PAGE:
By Mal Sawford in Melbourne
The striking red colours of the Drapac-Porsche Development team have been a familiar sight at road and track races around Australia for the past two years. Drapac-Porsche sponsored riders have racked up numerous wins in this time, including the Teams Prize at the 2005 Jayco Bay Classic, the 2005 Preston Mountain Classic, the 2004 Austral Wheelrace and innumerable Australian Championships.
The Program is the brainchild of quietly spoken Melbourne property developer Michael Drapac, who was concerned that existing elite cycling programs did not cater for rider's personal and professional development. Cycling is by no means alone in the sporting world, but all too often finds itself in the mainstream press when a former champion goes 'off the rails'.
The immediate success of the initial three team members both on and off the bike led to the team's decision to formally launch the program's philosophy. Fittingly, the launch took place in the impressive Porsche Centre on Victoria Parade, with the pinnacle of German engineering forming an impressive back drop for the gala night attended by a who's who of Australian Cycling and Business leaders.
Introduced by the Managing Director of Porsche Cars Australia, Michael Winkler, Drapac detailed the primary objective of the Drapac-Porsche Development Program - to holistically develop elite athletes, particularly at the formative stage of their career. Drapac challenged the audience by saying, "should an athlete - having been a product of an elite sporting program or team - descend from a successful sporting career to an unfulfilled or inglorious life post sport, we would say the athlete has done us proud, but most probably we, society, have failed the athlete."
The Drapac-Porsche Development Program aims to ensure its riders avoid the lonely "black hole" at the end of their sporting careers by committing sufficient resources to develop an athlete's skill set and life balance, which will support their wellbeing beyond their productive sporting career in conjunction with developing their sporting potential. Success for the team, according to Drapac "will be measured by a cost to benefit ratio which includes long term social, educational, financial and health factors as well as on field success."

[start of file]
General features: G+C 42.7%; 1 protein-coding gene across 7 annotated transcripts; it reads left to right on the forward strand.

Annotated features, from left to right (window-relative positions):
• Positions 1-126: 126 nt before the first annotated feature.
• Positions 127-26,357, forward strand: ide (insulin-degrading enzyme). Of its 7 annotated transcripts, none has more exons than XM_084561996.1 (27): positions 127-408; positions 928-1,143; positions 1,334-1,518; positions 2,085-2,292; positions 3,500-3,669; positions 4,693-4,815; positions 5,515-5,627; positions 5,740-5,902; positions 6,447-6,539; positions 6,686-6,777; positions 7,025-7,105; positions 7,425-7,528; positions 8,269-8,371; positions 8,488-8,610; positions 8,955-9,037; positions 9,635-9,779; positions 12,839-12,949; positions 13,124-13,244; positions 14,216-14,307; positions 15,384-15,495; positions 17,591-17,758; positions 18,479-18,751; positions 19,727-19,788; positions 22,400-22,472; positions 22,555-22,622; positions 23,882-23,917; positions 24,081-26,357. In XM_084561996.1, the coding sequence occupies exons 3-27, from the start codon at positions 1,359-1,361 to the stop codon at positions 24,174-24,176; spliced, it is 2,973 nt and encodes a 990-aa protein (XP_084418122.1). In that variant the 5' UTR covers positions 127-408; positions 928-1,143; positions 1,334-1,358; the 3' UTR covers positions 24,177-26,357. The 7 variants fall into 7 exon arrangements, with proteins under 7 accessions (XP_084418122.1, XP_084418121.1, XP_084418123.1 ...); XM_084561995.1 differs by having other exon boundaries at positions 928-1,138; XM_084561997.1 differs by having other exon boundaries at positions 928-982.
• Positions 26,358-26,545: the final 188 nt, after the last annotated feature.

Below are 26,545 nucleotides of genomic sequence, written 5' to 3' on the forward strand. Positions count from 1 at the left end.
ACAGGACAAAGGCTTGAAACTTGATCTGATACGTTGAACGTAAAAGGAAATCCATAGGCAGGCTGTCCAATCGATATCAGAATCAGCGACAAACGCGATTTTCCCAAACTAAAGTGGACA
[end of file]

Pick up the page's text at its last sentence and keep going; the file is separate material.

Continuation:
Cycling Australia's Vice President, Klaus Mueller, was on hand to endorse the program, and welcomed the creation of an alternative pathway to the top of the sport to the traditional Institutes of Sport. He indicated that CA had recently (unsuccessfully) lobbied the UCI to broaden the Junior World Championships to include Under 21 riders, arguing that a four year age group would prevent many riders being forced to sacrifice their final years of schooling for the chance to impress on the world stage.
The Drapac-Porsche riders were introduced by Mike McKay, a member of the Olympic Gold Medallist 'Oarsome Foursome' rowing team, who confirmed the validity of Drapac's thinking by drawing a parallel to his own rowing career, saying his experience had taught him that "personal development is not just for after sporting life. It is tied to sporting excellence. Success in one feed the other."
The Development Program requires the riders to:
1. Concurrent with their sport, undertake studies (school or tertiary) or career development
2. Maintain a social network outside their sporting friends
3. Remain in the most nurturing environment available (usually home)
4. Pursue personal development and achieve success in areas other than their sport.
Rahna Demarte - Elite Women
Zak Dempster - Under 19 Men
Mitchell Docker - Under 23 Men
Tess Downing - Under 19 Women
Damion Drapac - Under 19 Men
Patrick Drapac - Under 15 Men
Pip Grinter - Under 19 Men
Adam Murchie - Elite Men
Daniel Thorsen - Under 23 Men
Porsche Cars Australia
Selle San Marco
IOS Inspired Orthotic Solutions
Balance & Control Pilates
Essential of Health
Australian Sports Foundation